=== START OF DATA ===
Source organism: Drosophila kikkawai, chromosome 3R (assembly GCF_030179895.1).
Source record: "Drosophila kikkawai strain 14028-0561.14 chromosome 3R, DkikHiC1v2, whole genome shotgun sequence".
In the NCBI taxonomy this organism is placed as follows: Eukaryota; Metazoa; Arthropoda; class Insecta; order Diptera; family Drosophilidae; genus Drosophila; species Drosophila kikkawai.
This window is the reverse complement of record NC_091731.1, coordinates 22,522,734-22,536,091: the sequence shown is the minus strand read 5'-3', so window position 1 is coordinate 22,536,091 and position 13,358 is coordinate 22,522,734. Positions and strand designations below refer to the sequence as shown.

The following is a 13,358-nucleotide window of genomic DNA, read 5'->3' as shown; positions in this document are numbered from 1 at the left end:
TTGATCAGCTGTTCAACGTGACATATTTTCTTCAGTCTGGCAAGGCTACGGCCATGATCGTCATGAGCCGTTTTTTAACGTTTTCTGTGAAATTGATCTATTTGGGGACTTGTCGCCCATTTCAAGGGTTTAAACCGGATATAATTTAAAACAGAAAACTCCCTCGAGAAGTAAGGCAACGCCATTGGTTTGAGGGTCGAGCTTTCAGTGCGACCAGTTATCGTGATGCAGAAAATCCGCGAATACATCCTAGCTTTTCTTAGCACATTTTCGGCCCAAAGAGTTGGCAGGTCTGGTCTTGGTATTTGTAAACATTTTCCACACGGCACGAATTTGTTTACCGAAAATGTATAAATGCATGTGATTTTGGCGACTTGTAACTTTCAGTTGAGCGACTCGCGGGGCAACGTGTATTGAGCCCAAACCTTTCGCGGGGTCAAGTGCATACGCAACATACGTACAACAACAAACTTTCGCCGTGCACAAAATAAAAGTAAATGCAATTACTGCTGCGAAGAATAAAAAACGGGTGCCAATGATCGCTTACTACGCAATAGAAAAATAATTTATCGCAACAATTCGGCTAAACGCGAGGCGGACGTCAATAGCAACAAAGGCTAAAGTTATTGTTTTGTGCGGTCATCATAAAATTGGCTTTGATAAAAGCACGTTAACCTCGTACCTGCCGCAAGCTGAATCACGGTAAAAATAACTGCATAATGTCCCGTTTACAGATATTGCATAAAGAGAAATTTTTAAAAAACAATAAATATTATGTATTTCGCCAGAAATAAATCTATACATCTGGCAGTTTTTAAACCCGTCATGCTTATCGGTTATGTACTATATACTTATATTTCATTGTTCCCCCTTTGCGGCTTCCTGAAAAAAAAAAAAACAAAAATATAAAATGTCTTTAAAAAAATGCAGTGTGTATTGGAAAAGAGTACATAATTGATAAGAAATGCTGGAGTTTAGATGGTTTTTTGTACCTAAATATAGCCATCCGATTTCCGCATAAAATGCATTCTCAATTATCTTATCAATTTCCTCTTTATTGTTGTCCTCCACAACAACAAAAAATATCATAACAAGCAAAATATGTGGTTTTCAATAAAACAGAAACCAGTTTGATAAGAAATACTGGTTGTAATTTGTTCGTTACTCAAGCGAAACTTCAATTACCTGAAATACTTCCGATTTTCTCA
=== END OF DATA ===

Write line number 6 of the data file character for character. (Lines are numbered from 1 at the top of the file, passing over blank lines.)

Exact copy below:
TTGATCAGCTGTTCAACGTGACATATTTTCTTCAGTCTGGCAAGGCTACGGCCATGATCGTCATGAGCCGTTTTTTAACGTTTTCTGTGAAATTGATCTATTTGGGGACTTGTCGCCCATTTCAAGGGTTTAAACCGGATATAATTTAAAACAGAAAACTCCCTCGAGAAGTAAGGCAACGCCATTGGTTTGAGGGTCGAGCTTTCAGTGCGACCAGTTATCGTGATGCAGAAAATCCGCGAATACATCCTAGCTTTTCTTAGCACATTTTCGGCCCAAAGAGTTGGCAGGTCTGGTCTTGGTATTTGTAAACATTTTCCACACGGCACGAATTTGTTTACCGAAAATGTATAAATGCATGTGATTTTGGCGACTTGTAACTTTCAGTTGAGCGACTCGCGGGGCAACGTGTATTGAGCCCAAACCTTTCGCGGGGTCAAGTGCATACGCAACATACGTACAACAACAAACTTTCGCCGTGCACAAAATAAAAGTAAATGCAATTACTGCTGCGAAGAATAAAAAACGGGTGCCAATGATCGCTTACTACGCAATAGAAAAATAATTTATCGCAACAATTCGGCTAAACGCGAGGCGGACGTCAATAGCAACAAAGGCTAAAGTTATTGTTTTGTGCGGTCATCATAAAATTGGCTTTGATAAAAGCACGTTAACCTCGTACCTGCCGCAAGCTGAATCACGGTAAAAATAACTGCATAATGTCCCGTTTACAGATATTGCATAAAGAGAAATTTTTAAAAAACAATAAATATTATGTATTTCGCCAGAAATAAATCTATACATCTGGCAGTTTTTAAACCCGTCATGCTTATCGGTTATGTACTATATACTTATATTTCATTGTTCCCCCTTTGCGGCTTCCTGAAAAAAAAAAAAACAAAAATATAAAATGTCTTTAAAAAAATGCAGTGTGTATTGGAAAAGAGTACATAATTGATAAGAAATGCTGGAGTTTAGATGGTTTTTTGTACCTAAATATAGCCATCCGATTTCCGCATAAAATGCATTCTCAATTATCTTATCAATTTCCTCTTTATTGTTGTCCTCCACAACAACAAAAAATATCATAACAAGCAAAATATGTGGTTTTCAATAAAACAGAAACCAGTTTGATAAGAAATACTGGTTGTAATTTGTTCGTTACTCAAGCGAAACTTCAATTACCTGAAATACTTCCGATTTTCTCA